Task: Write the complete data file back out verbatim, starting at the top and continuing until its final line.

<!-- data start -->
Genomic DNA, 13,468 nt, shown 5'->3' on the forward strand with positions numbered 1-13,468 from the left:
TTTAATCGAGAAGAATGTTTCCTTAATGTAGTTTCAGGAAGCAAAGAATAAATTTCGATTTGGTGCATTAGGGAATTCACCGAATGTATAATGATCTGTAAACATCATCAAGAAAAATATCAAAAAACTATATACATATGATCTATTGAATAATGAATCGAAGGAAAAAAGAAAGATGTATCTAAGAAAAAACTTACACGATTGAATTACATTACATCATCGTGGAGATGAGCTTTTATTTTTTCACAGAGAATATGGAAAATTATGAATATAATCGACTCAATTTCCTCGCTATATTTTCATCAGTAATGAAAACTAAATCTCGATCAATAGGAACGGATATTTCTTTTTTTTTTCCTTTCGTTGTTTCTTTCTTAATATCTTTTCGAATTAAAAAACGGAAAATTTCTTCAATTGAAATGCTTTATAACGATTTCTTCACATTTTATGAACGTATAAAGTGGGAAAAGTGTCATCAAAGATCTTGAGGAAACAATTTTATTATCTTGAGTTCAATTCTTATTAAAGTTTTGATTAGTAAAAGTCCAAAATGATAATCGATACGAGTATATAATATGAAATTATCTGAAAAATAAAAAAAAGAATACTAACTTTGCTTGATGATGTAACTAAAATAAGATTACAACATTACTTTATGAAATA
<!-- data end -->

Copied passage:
Genomic DNA, 13,468 nt, shown 5'->3' on the forward strand with positions numbered 1-13,468 from the left:
TTTAATCGAGAAGAATGTTTCCTTAATGTAGTTTCAGGAAGCAAAGAATAAATTTCGATTTGGTGCATTAGGGAATTCACCGAATGTATAATGATCTGTAAACATCATCAAGAAAAATATCAAAAAACTATATACATATGATCTATTGAATAATGAATCGAAGGAAAAAAGAAAGATGTATCTAAGAAAAAACTTACACGATTGAATTACATTACATCATCGTGGAGATGAGCTTTTATTTTTTCACAGAGAATATGGAAAATTATGAATATAATCGACTCAATTTCCTCGCTATATTTTCATCAGTAATGAAAACTAAATCTCGATCAATAGGAACGGATATTTCTTTTTTTTTTCCTTTCGTTGTTTCTTTCTTAATATCTTTTCGAATTAAAAAACGGAAAATTTCTTCAATTGAAATGCTTTATAACGATTTCTTCACATTTTATGAACGTATAAAGTGGGAAAAGTGTCATCAAAGATCTTGAGGAAACAATTTTATTATCTTGAGTTCAATTCTTATTAAAGTTTTGATTAGTAAAAGTCCAAAATGATAATCGATACGAGTATATAATATGAAATTATCTGAAAAATAAAAAAAAGAATACTAACTTTGCTTGATGATGTAACTAAAATAAGATTACAACATTACTTTATGAAATA